Italian authorities also may be less capable of managing a sudden banking crisis than their counterparts in China, where the government and the banking system both answer to the Communist Party. That’s one reason Shearing calls Italian banks “the weakest link in the global chain.”

The Italian economy has disappointed for years. In real or inflation-adjusted terms, the average Italian earns no more today than 20 years ago. The economy stagnated last year and is expected to shrink by 2 percent this year, according to Shearing.

Covid-19 pushed Italy from slow growth to no growth. Meanwhile, the outbreak continues to escalate, with more than 2,000 new cases and more than 200 deaths reported Wednesday. That brought the total to 12,462 patients and 827 deaths, according to the Center for Systems Science and Engineering at Johns Hopkins University.

Italian Prime Minister Giuseppe Conte said this week the government would allocate 25 billion euros (more than $28 billion) to bolster the economy from the escalating toll — more than three times the sum set aside just one week ago.

Last week, the European Union approved Italy’s spending plans, which violated the union’s budgetary rules for countries that use the euro. That move came less than three months after Brussels chided Italian officials for their profligate ways.

The Italian government says it plans a mortgage payment holiday, which should help businesses and consumers, although it may require public aid to make up the loss to banks. But officials have yet to provide details.

As it hikes spending to offset the economic slowdown, Italy’s debt — at 135 percent of gross domestic product, second only to Japan among major economies — is certain to rise.

Ashoka Mody, a former International Monetary Fund official who designed the 2009 international bailout of Ireland’s banking system, said investors will push up Italy’s borrowing costs and precipitate a debt crisis over the next several months.

In its annual review of the Italian economy, the IMF warned last year that an Italian crisis would inevitably spread. “Spillovers from heightened stress in Italy would be global and significant,” the fund said, adding that “acute stress in Italy could push global markets into uncharted territory.”

If Italy were downgraded to junk status — which the fund said would be “unprecedented” for an advanced economy — losses would spread through financial markets. Banks in France, Spain, Portugal and Belgium all hold substantial amounts of Italian government debt, according to the fund.

To head that off, Italy will need a financial rescue that could cost 700 billion euros (roughly $800 billion), Mody said. And ECB, IMF and U.S. Treasury officials should act before the situation worsens.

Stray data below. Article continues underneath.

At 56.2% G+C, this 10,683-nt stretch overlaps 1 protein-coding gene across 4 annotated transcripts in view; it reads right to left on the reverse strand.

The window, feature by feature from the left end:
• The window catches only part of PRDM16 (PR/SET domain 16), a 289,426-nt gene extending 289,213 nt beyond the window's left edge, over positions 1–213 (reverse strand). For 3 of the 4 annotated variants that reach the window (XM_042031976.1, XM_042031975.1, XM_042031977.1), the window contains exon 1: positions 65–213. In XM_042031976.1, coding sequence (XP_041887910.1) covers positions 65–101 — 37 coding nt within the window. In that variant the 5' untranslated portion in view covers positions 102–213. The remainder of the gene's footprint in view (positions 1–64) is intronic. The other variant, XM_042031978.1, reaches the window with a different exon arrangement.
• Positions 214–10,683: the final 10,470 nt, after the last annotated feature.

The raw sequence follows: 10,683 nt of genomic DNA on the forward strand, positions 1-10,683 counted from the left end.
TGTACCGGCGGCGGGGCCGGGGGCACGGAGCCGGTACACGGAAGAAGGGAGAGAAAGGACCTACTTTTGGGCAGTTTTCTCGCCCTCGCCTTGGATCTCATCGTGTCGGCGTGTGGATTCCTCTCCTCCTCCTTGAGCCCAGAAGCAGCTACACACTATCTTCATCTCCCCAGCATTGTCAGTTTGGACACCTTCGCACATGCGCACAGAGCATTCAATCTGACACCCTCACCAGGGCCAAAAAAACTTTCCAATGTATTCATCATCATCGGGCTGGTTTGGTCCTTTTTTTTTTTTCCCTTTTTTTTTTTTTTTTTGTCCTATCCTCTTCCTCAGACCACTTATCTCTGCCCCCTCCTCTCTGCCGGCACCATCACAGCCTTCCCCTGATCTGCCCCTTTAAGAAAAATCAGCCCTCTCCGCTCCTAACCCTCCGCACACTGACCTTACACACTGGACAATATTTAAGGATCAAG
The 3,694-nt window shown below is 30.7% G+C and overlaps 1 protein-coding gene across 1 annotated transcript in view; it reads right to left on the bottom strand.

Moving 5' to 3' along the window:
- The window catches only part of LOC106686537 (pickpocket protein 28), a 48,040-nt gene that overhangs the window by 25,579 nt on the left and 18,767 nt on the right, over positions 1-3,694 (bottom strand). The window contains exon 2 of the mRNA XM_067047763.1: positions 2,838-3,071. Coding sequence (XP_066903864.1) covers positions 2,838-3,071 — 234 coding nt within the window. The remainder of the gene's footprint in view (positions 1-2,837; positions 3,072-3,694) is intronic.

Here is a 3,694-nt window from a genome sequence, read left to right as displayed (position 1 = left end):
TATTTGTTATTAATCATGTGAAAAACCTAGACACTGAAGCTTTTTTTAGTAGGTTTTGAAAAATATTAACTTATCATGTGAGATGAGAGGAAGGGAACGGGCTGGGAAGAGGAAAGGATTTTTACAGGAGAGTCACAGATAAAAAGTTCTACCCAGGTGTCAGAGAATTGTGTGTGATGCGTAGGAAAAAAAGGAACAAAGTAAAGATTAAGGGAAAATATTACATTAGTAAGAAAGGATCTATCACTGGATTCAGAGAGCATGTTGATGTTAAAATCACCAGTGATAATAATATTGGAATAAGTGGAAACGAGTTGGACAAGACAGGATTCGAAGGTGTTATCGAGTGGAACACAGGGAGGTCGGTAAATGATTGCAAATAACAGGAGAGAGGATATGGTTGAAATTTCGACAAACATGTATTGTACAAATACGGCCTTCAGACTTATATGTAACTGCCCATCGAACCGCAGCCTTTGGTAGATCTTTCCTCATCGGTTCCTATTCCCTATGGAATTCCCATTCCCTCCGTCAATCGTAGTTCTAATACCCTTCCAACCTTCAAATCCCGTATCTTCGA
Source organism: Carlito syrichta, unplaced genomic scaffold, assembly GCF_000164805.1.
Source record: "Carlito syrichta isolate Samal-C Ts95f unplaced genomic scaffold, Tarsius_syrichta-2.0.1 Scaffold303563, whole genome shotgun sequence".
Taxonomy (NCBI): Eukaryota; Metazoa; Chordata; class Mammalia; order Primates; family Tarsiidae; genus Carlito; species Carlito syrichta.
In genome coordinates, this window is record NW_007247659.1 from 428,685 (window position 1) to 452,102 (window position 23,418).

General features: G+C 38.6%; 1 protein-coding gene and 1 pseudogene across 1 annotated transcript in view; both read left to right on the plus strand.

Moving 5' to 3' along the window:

“The international community has to come with bags of money,” said Mody, now an economics professor at Princeton University. “[The Italians] are dealing with a humanitarian crisis. But the fact of dealing with a humanitarian crisis is going to create a financial crisis.”

For now, despite the recent increase in government bond yields, Italy’s borrowing costs remain low by historic standards. And not everyone is downbeat about its prospects for navigating the coronavirus crisis.

Jacob Kirkegaard, an economist at the Peterson Institute for International Economics, said the Italian banks that are important to the global financial system — UniCredit and Intesa Sanpaolo— have adequate capital reserves to ride out a recession.

Financial weakness is concentrated in Italy’s regional banks, which lack the same links to global finance.

“Yes, there will be a hit to the banks,” Kirkegaard said. “But it’s not fair to say that Italian banks are uniformly weak.”

Investors hope the ECB on Thursday unveils aggressive measures to combat the pandemic’s economic costs. The Bank of England on Wednesday cut its lending rate by half a percentage point, following a similar move by the Federal Reserve earlier this month.

After more than a decade of crisis and weak economic performance, however, the ECB is almost out of ammunition. Its main bank lending rate is already at zero.

The action in Frankfurt is a reminder that Italy’s plight may soon be Europe’s. The number of patients in countries such as Germany and France remains modest, but is expected to multiply. German Chancellor Angela Merkel on Wednesday said up to 70 percent of Germany’s 83 million citizens could eventually be infected by the disease.

“We could have a situation over the next couple of months where more or less the entire eurozone economy is shut down, that is, just growth collapsing completely,” Claus Vistesen, an economist for Pantheon Macroeconomics, told clients Wednesday.